Emission control options for power two wheelers in Europe Academic Article uri icon


  • This paper quantifies the emission contribution of motorcycles and mopeds in Europe, in the period 1999-2012. Projections show that these vehicles will emit more than 7% and 20% of total road transport CO and HC, respectively, by the year 2012, if no additional regulatory measures are taken. In contrast, they will continue to be negligible NOx (0.7%) and CO2 (<1%) emitters, while their particulate matter (PM) emission contribution is expected to decline to below 1% in the future. The relative importance of their emissions, however, increases in urban environments, especially in southern European countries, which host large fleets of small two wheelers. Hence, further regulatory measures are being considered which include durability requirements for the emission controls, in-use compliance and roadworthiness procedures, on-board diagnostics, control of evaporation emissions, PM specific measures and new steps for emission standards. The study quantifies the environmental benefits and the costs associated with each measure, and calculates cost-effectiveness figures which may be used to evaluate each policy option. Results show that for the reduction of HC emissions, both evaporation control and roadworthiness tests are cost-effective while a further tightening of the emission standards for mopeds will bring the largest benefit. Additionally, on-board diagnosis for motorcycles is found to be an expensive measure with questionable effectiveness, while the replacement of mineral with synthetic lubricants would bring clear benefits with respect to PM of 2-stroke engines. 2006 Elsevier Ltd. All rights reserved.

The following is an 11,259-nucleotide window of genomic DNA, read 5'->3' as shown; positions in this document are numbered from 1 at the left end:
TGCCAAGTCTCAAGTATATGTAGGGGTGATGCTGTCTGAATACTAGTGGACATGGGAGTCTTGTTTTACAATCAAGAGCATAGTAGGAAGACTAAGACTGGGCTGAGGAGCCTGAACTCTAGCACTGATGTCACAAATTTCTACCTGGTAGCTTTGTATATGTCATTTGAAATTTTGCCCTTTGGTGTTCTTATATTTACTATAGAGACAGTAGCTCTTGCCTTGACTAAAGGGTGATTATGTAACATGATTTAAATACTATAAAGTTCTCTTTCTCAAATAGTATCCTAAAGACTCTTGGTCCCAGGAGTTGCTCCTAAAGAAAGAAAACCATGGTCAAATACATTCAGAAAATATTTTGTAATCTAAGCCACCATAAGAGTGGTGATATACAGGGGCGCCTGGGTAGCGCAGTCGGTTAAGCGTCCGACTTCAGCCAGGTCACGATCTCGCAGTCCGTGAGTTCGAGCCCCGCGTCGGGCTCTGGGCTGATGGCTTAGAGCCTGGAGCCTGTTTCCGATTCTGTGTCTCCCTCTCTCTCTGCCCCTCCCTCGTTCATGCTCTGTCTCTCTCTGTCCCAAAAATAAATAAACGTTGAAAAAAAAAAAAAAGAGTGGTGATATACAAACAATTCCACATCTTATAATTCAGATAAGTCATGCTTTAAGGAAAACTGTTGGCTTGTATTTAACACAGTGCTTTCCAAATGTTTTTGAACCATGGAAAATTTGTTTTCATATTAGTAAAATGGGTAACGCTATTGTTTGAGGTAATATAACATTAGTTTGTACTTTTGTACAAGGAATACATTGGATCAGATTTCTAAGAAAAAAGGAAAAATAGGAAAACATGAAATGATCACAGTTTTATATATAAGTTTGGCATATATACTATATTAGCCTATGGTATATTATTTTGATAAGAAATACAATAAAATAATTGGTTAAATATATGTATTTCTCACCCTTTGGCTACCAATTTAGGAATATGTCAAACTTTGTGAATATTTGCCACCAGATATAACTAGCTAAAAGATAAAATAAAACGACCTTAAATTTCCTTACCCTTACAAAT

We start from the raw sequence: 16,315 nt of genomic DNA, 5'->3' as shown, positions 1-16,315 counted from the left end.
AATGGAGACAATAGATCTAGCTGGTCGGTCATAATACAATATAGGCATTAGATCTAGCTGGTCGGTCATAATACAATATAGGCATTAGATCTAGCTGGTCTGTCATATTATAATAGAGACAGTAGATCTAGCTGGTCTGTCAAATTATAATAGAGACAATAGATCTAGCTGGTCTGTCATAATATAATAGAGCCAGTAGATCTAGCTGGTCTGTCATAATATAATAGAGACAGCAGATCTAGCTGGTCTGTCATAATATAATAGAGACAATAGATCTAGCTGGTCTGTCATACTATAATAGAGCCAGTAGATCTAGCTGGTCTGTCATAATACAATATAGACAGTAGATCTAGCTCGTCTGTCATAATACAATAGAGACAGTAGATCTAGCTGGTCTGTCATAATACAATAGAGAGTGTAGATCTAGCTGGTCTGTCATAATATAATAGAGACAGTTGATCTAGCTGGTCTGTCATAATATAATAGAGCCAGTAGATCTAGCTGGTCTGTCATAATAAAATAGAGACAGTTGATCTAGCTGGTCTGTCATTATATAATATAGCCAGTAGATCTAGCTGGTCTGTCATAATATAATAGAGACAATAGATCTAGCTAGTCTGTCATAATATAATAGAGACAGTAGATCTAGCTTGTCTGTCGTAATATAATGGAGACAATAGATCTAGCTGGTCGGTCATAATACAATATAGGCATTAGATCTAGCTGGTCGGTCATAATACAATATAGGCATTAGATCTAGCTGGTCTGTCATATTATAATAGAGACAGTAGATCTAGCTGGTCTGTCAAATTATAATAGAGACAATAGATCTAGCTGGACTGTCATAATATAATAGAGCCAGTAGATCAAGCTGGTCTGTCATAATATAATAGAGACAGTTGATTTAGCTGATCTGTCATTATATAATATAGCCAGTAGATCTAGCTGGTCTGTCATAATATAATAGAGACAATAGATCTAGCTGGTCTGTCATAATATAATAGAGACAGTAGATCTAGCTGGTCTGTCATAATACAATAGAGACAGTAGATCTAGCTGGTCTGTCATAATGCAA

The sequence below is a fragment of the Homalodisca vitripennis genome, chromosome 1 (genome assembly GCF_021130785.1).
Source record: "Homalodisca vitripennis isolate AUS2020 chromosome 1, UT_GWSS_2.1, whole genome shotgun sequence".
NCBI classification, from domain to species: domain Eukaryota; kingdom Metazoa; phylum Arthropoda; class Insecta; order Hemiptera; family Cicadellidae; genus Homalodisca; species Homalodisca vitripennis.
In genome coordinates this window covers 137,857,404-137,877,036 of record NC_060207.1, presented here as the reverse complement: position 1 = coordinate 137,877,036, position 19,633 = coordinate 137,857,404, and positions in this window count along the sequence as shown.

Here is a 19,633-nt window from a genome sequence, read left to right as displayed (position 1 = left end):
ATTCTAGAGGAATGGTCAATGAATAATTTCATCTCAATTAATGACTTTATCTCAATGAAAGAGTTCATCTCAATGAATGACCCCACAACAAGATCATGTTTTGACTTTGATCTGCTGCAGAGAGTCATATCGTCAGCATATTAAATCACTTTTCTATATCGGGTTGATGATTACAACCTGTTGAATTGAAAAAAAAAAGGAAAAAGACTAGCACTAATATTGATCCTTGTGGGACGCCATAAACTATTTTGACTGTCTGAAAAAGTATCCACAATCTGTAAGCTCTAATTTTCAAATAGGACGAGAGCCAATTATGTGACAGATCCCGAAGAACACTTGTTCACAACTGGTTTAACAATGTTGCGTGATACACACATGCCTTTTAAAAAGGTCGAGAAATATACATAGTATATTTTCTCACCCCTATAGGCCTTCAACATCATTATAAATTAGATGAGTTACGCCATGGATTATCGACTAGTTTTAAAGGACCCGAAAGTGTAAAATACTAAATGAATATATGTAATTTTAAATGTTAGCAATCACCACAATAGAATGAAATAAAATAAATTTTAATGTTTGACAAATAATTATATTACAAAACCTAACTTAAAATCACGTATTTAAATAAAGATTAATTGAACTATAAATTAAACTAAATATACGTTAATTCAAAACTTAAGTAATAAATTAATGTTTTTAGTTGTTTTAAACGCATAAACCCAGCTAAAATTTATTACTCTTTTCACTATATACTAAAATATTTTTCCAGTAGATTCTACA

published proceedings

  • Atmospheric Environment

author list (cited authors)

  • Ntziachristos, L., Mamakos, A., Samaras, Z., Xanthopoulos, A., & Iakovou, E.

citation count

  • 34

complete list of authors

  • Ntziachristos, Leonidas||Mamakos, Athanasios||Samaras, Zissis||Xanthopoulos, Anastasios||Iakovou, Eleftherios

publication date

  • January 2006